# Homework Help: Partition Function for a helium atom

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1. Feb 9, 2016

### 1v1Dota2RightMeow

1. The problem statement, all variables and given/known data
The first excited state of the helium atom lies at an energy 19.82 eV above the ground state. If this excited state is three-fold degenerate while the ground state is non-degenerate, find the relative populations of the first excited and the ground states for helium gas in thermal equilibrium at 10,000K.

2. Relevant equations
$$Z=\sum_i e^{-\varepsilon /kT}$$

3. The attempt at a solution
$$Z=\sum_i e^{-\varepsilon /kT}$$
$$Z=3e^{-(19.82eV) /(8.617e-5eV/K)(10000K)}$$
$$Z=3.074e-10$$

I found the partition constant for the first excited state, but then I'm not sure what to do. What do they mean by "the relative populations"?

2. Feb 10, 2016

### Staff: Mentor

That statement doesn't make sense. The partition function is a sum over all states. You can't find the partition function for a single state.

$P_2/P_1$, where $P_1$ is the population of the ground state and $P_2$ the population of the excited state.

3. Feb 10, 2016

### 1v1Dota2RightMeow

DrClaude, thank you for responding. What exactly is the ''population'' of a ground state of an atom?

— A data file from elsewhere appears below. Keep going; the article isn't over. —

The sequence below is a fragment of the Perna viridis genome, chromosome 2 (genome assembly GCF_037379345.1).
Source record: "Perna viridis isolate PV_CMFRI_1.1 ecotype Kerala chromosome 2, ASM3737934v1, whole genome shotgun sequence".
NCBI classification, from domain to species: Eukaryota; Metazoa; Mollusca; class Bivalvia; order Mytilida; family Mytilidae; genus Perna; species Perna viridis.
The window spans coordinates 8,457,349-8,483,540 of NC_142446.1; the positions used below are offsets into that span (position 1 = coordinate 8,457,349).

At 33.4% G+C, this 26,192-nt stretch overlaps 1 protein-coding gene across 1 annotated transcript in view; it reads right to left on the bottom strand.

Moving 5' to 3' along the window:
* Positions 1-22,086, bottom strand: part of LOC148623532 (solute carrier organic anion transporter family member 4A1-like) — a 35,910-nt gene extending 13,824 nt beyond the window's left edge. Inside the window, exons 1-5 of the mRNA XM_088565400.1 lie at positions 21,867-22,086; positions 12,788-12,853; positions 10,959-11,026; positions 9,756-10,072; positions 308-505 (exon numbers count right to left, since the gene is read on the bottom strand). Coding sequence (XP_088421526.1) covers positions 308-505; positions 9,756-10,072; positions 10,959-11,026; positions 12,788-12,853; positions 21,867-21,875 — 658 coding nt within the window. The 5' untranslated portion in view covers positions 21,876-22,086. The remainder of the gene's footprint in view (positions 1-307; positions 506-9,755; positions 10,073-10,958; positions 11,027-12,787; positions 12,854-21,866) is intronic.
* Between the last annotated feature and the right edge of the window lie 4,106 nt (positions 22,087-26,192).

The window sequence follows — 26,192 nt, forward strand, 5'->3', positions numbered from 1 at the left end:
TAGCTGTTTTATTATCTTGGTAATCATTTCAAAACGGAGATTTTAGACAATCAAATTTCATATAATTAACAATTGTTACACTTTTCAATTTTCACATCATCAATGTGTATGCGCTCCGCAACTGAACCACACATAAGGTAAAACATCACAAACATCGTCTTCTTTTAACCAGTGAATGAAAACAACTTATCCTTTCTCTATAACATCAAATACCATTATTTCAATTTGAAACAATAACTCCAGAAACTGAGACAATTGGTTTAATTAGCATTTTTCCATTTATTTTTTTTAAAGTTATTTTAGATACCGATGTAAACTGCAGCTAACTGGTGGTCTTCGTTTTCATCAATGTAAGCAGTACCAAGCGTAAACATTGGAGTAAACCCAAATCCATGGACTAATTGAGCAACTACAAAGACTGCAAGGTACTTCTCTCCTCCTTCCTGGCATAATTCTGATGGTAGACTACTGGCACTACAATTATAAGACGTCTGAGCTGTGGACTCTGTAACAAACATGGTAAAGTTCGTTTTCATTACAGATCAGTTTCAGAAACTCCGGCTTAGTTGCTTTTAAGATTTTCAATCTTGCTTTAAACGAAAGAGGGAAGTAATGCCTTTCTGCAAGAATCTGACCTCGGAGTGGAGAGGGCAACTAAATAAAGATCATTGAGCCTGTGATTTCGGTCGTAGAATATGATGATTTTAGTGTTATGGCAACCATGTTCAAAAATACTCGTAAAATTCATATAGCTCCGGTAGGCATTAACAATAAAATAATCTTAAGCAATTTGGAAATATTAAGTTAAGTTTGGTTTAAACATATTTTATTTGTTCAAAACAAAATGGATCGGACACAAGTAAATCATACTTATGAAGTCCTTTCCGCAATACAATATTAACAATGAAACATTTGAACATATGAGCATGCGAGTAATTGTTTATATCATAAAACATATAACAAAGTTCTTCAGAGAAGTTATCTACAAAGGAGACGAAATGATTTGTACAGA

4. Feb 10, 2016

### Staff: Mentor

It's the number of atoms in the ground state. The term comes from the idea that you have an ensemble of identically prepared systems: if you have 100 atoms with a probability of .9 of being in the ground state, then the population of the ground state is 90, and the relative population is .9.

5. Feb 10, 2016

### 1v1Dota2RightMeow

Wouldn't the relative population then be $$P2/P1 = 90/10 = 9$$

6. Feb 11, 2016

### Staff: Mentor

It's a question of interpretation. Re-reading the problem as you stated it in the OP, I think indeed that you need to calculate the relative population of the excited state as $P_2/P_1$, which in my example would give $0.1/0.9 \approx 0.111$.